EJ Holland seemed unstoppable heading into 2020.
The Ashland senior was coming off a brilliant 2019 track season that he punctuated by clocking a personal-best in the 1,500 meters at the Portland Track Festival, No. 2 on the state's all-time list. And last fall, he set the cross country state-meet record in repeating as the 5A champion.
“I was hoping to capitalize off that momentum,” Holland said.
It was all laid out for him in his final high school track season before starting a college career at Oregon. He planned to push himself by running unattached in two high-profile meets in California. He was going to chase the 1,500 state record and a first title in the 800. And his big goal was to make the U20 World Junior Championships this summer.
Before the coronavirus pandemic shut down the season in March, the 6-foot-3 Holland was right on schedule.
“I had some great workouts,” Holland said. “I was getting into really good speed shape. Aerobically, I was really fit. I think my initial goals coming into the season would've been attainable. That was the hardest part. It wasn't like I would've had to really fight to try to meet my goals. I thought I was on track to be able to do them.”
In November, Holland ran 14 minutes, 30.4 seconds in the 5A championships, the best time ever on a 5,000-meter state course in Oregon. It was 15 seconds faster than Summit's Matthew Maton in 2014 and 25 seconds faster than Central Catholic's Galen Rupp in 2003.
He also led Ashland to its first state title since 1993 as the Grizzlies had four of the top five finishers.
“EJ made much of that happen,” Ashland cross country coach Hans Voskes said. “His performance there, and his performance all year long, it kind of went viral within the team. Everyone improved.”
The 1,500 state record was next on Holland's list. With a PR of 3:46.59 in the event, he was in position to break the mark of 3:45.3, set by Rupp in 2004.
“I definitely wanted to get the 1,500 state record,” said Holland, 5A champion in the 1,500 and 3,000 the last two years. “I felt that it was definitely attainable.”
Holland was looking to make a push for the record in mid-April at the Bryan Clay Invitational in Azusa, Calif. His personal-best performance in the Portland Track Festival last year showed him what was possible against a fast field.
“I felt like if I was in a race I didn't win and I got pulled along all the way to the finish, I could have taken off two or three more seconds,” Holland said. “It was a really good race for me, and I felt like it was pretty comfortable. I wasn't absolutely dead at the end. I thought I had a little bit more in me last year.”
Holland's schedule also would have included the Jesuit Twilight Relays, the Payton Jordan Invitational at Stanford, the district and state meets, the Portland Track Festival and the USATF U20 Championships in Florida in June.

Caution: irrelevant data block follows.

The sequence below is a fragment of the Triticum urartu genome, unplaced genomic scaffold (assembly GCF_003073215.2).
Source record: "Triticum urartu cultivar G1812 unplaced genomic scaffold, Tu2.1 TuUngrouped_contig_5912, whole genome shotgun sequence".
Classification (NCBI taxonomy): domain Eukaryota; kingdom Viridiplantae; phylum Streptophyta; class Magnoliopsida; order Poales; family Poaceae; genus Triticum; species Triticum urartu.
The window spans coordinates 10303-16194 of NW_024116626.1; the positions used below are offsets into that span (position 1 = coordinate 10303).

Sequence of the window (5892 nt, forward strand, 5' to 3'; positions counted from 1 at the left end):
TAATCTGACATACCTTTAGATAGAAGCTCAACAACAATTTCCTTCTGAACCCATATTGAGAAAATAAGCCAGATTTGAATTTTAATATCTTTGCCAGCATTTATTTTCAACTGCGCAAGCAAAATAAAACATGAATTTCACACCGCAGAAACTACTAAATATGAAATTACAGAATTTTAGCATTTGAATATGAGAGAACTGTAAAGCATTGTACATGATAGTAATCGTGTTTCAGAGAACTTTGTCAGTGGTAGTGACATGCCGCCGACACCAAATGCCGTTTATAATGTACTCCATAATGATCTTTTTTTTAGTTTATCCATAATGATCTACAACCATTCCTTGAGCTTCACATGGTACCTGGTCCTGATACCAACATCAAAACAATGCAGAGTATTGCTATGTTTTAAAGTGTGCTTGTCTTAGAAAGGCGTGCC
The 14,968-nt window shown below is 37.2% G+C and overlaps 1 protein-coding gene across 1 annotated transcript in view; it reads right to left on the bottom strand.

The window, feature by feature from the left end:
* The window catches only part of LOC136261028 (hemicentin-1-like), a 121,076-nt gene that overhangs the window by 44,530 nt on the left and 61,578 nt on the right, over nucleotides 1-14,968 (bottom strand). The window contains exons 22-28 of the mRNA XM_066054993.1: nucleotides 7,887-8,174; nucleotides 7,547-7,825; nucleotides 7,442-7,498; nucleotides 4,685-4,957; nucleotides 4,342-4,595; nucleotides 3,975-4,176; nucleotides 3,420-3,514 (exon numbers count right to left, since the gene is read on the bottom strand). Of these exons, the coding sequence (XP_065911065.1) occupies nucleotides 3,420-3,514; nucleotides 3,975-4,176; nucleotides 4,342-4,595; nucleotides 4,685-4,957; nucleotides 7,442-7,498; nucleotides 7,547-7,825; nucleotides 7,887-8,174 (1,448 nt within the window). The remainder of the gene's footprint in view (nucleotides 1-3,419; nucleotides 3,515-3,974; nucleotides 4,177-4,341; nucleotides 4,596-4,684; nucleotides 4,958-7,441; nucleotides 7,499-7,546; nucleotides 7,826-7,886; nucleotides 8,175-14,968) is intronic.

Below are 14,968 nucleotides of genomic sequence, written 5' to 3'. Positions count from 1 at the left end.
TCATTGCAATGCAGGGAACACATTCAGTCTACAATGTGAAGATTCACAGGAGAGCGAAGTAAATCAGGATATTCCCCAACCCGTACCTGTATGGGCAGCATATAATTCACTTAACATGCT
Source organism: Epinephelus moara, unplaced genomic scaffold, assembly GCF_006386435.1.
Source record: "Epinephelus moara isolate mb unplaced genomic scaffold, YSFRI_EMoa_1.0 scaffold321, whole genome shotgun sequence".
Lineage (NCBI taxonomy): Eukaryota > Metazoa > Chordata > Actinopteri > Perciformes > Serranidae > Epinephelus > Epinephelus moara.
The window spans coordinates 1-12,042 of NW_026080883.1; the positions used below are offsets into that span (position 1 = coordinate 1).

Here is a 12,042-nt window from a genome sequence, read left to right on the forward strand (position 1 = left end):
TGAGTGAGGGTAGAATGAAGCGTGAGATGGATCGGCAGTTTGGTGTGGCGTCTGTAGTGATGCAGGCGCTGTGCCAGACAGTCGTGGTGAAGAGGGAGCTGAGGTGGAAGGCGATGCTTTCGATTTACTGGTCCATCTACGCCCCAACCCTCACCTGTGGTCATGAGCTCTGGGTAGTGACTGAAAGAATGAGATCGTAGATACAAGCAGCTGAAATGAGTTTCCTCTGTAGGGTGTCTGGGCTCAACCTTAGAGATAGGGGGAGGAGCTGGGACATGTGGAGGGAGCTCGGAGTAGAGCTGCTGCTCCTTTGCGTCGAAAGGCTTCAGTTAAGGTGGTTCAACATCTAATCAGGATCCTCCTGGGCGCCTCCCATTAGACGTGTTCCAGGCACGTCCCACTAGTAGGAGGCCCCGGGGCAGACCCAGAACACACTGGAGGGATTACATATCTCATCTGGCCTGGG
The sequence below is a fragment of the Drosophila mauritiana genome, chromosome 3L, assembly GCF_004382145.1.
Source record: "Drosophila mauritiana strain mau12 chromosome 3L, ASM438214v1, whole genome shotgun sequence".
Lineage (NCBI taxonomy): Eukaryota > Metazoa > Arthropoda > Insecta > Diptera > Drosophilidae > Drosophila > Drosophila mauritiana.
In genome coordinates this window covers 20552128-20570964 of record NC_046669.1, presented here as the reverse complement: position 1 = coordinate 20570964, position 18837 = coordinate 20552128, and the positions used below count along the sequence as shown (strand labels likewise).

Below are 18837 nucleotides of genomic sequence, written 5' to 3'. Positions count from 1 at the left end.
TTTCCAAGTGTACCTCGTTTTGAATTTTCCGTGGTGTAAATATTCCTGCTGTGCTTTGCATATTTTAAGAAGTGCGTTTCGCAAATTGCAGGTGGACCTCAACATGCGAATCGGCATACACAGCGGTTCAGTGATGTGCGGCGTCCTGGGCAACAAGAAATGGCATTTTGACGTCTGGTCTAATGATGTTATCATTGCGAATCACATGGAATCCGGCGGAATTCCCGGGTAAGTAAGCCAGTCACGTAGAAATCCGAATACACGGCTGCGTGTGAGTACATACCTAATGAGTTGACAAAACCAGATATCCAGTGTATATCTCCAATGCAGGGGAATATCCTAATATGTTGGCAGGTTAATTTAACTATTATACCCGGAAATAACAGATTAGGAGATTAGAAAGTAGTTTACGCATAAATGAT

“I was really hoping to have a full summer, a full schedule of racing and training,” Holland said.
The big carrot for Holland was a berth in the U20 World Junior Championships in Kenya in July. To qualify in the 1,500, he figured he needed to run near 3:40.
“I thought that was in my wheelhouse,” he said.
If he had qualified, Holland and his family had planned a trip to Saint Moritz, Switzerland, where he would have spent a few weeks preparing at a training center at nearly 6,000 feet in elevation.
As far as the high school season, Holland was going to forgo a chance at a third title in the 3,000 to focus on the 800. Even though he isn't far off from the state record in the 3,000 – his best of 8:13.10 ranks fourth all-time, 10 seconds behind the mark held by Rupp (8:03.67, 2004) – he said the shift in events “would serve me better in the long run.”
“I think ultimately, at least my short-term future will kind of be in the middle distance, rather than longer, so I said, 'Let's try to get some faster 800 times down, and really work on that speed and turnover,'” he said.
He ran the 800 in 1:53.84 last year and would have pushed to beat 1:50 this season, something only three runners have done in state history.
“What EJ was developing a little bit later on was that turnover, definitely in a finishing kick,” Voskes said. “He became so fit, and then with his developing speed – which I think is going to improve even more – EJ is so versatile.”
Holland got a sense of his conditioning last month when he won the men's division of the Virtual Pear Blossom Run, finishing his self-designed 10-mile course in 52:51. The performance included a 10K personal best of 31:50.
“I did it more as a workout than just a race, just a long tempo,” Holland said. “I thought it could kind of help me get into the swing of things and help my progression towards running some fast two miles, and miles.”
Holland had what he called a “minor flareup” in his Achilles tendon after the race, and after consulting Oregon associate head coach Ben Thomas, it was decided that he would take a more conservative approach to getting ready for his freshman cross country season.
The increase to 8K and 10K courses for college cross country will require an adjustment for Holland. Also, switching coaches from his father, Neil, to Thomas has been a “big change.”
“It's fun because the training is completely different,” he said. “It's a different philosophy for base and off-season mileage than I've had before.
“I'll take an extra month and get ready. I think he really wants me to try to make an impact next year, similar to what Cole Hocker did his freshman year last year at U of O.”
Photos of state championship events are available online from Northwest Sports Photography at 4nsp.com